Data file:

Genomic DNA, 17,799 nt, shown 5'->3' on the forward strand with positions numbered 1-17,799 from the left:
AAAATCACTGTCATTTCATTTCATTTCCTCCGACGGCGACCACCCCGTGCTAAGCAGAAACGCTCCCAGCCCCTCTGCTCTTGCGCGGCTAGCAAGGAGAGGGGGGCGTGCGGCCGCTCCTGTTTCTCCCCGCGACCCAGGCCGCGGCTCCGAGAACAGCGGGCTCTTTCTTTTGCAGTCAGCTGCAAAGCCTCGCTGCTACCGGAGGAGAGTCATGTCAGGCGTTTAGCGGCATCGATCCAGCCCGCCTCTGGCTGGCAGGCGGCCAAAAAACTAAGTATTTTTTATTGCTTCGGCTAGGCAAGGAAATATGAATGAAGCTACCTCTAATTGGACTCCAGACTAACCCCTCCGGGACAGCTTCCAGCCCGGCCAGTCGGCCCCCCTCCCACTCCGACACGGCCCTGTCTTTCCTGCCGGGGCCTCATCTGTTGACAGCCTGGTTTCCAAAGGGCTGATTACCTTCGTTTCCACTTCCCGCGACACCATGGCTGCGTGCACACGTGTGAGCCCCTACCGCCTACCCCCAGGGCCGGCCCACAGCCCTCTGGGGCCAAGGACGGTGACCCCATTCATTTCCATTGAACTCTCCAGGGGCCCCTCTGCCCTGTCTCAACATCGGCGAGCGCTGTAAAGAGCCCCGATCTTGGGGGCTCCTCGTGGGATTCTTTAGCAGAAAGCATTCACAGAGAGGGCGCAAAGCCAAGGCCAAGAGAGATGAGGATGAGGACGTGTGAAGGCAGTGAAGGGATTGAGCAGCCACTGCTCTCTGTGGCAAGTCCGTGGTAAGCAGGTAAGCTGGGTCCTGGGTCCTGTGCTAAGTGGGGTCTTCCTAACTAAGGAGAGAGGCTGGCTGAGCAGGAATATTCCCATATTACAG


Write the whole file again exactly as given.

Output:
Genomic DNA, 17,799 nt, shown 5'->3' on the forward strand with positions numbered 1-17,799 from the left:
AAAATCACTGTCATTTCATTTCATTTCCTCCGACGGCGACCACCCCGTGCTAAGCAGAAACGCTCCCAGCCCCTCTGCTCTTGCGCGGCTAGCAAGGAGAGGGGGGCGTGCGGCCGCTCCTGTTTCTCCCCGCGACCCAGGCCGCGGCTCCGAGAACAGCGGGCTCTTTCTTTTGCAGTCAGCTGCAAAGCCTCGCTGCTACCGGAGGAGAGTCATGTCAGGCGTTTAGCGGCATCGATCCAGCCCGCCTCTGGCTGGCAGGCGGCCAAAAAACTAAGTATTTTTTATTGCTTCGGCTAGGCAAGGAAATATGAATGAAGCTACCTCTAATTGGACTCCAGACTAACCCCTCCGGGACAGCTTCCAGCCCGGCCAGTCGGCCCCCCTCCCACTCCGACACGGCCCTGTCTTTCCTGCCGGGGCCTCATCTGTTGACAGCCTGGTTTCCAAAGGGCTGATTACCTTCGTTTCCACTTCCCGCGACACCATGGCTGCGTGCACACGTGTGAGCCCCTACCGCCTACCCCCAGGGCCGGCCCACAGCCCTCTGGGGCCAAGGACGGTGACCCCATTCATTTCCATTGAACTCTCCAGGGGCCCCTCTGCCCTGTCTCAACATCGGCGAGCGCTGTAAAGAGCCCCGATCTTGGGGGCTCCTCGTGGGATTCTTTAGCAGAAAGCATTCACAGAGAGGGCGCAAAGCCAAGGCCAAGAGAGATGAGGATGAGGACGTGTGAAGGCAGTGAAGGGATTGAGCAGCCACTGCTCTCTGTGGCAAGTCCGTGGTAAGCAGGTAAGCTGGGTCCTGGGTCCTGTGCTAAGTGGGGTCTTCCTAACTAAGGAGAGAGGCTGGCTGAGCAGGAATATTCCCATATTACAG